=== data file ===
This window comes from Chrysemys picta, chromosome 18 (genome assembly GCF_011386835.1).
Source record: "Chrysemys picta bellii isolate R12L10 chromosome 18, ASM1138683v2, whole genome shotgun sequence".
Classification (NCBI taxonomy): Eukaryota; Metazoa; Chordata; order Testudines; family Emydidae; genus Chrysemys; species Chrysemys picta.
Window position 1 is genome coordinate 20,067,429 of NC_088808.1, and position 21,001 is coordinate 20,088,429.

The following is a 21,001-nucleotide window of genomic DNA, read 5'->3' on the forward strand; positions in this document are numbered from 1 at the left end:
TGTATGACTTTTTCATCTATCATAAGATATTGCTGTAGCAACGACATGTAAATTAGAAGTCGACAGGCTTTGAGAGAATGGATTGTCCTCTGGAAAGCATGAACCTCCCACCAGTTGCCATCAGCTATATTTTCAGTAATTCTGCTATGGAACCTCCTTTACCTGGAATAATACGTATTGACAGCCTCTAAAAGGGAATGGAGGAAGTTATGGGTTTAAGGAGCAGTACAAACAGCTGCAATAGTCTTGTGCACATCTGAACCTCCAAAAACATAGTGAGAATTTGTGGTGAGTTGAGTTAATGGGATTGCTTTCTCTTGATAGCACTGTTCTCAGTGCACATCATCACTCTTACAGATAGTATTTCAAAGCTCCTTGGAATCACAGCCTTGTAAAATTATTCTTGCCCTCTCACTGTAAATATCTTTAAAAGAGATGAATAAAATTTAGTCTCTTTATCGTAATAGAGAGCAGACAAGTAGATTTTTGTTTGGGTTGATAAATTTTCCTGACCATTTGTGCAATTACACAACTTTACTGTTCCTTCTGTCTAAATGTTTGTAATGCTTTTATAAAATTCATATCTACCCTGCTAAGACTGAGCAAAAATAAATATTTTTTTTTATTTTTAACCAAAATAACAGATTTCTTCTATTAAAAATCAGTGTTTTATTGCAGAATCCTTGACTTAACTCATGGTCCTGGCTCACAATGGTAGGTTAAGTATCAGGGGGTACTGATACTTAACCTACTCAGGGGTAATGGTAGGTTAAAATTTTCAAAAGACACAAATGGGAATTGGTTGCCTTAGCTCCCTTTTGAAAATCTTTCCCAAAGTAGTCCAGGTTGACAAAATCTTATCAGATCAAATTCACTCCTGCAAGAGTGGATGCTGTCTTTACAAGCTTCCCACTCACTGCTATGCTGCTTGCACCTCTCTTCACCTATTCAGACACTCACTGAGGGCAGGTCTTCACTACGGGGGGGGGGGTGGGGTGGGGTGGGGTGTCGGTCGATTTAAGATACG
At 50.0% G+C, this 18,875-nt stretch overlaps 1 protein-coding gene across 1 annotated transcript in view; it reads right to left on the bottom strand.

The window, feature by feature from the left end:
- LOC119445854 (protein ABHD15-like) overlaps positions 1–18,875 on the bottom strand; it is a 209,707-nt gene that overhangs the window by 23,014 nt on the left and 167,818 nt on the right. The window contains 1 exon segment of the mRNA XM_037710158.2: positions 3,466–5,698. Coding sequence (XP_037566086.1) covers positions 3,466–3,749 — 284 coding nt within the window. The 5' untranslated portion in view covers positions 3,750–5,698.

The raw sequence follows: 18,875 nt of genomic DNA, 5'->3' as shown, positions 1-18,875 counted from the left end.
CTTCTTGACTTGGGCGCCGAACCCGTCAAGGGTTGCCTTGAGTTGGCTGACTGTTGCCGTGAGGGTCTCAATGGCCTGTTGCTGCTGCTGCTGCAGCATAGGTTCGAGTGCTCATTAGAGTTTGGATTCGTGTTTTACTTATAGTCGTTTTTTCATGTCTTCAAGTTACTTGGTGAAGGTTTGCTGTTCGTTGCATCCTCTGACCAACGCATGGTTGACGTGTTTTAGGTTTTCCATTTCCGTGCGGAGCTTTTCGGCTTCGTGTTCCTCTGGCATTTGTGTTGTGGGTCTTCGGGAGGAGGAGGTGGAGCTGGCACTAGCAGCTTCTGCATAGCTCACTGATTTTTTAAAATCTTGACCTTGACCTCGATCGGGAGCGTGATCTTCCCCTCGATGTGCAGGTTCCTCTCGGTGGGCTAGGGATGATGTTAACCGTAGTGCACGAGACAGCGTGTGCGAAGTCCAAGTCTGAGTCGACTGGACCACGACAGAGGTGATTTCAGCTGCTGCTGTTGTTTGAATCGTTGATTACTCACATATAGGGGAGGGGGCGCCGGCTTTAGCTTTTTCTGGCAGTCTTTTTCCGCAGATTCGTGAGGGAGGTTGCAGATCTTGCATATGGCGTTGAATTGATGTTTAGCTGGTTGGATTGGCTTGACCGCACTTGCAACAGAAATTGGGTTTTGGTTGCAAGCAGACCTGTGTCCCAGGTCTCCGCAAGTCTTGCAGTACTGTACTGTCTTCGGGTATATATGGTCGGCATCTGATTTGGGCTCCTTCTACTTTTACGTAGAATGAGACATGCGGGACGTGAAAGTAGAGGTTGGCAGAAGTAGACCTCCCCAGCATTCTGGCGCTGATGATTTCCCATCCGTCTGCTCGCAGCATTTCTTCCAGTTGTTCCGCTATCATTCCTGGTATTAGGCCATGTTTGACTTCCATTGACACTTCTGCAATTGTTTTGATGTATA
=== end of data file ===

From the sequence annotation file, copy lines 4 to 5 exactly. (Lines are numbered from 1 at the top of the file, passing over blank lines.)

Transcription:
Window position 1 is genome coordinate 20,067,429 of NC_088808.1, and position 21,001 is coordinate 20,088,429.

The following is a 21,001-nucleotide window of genomic DNA, read 5'->3' on the forward strand; positions in this document are numbered from 1 at the left end: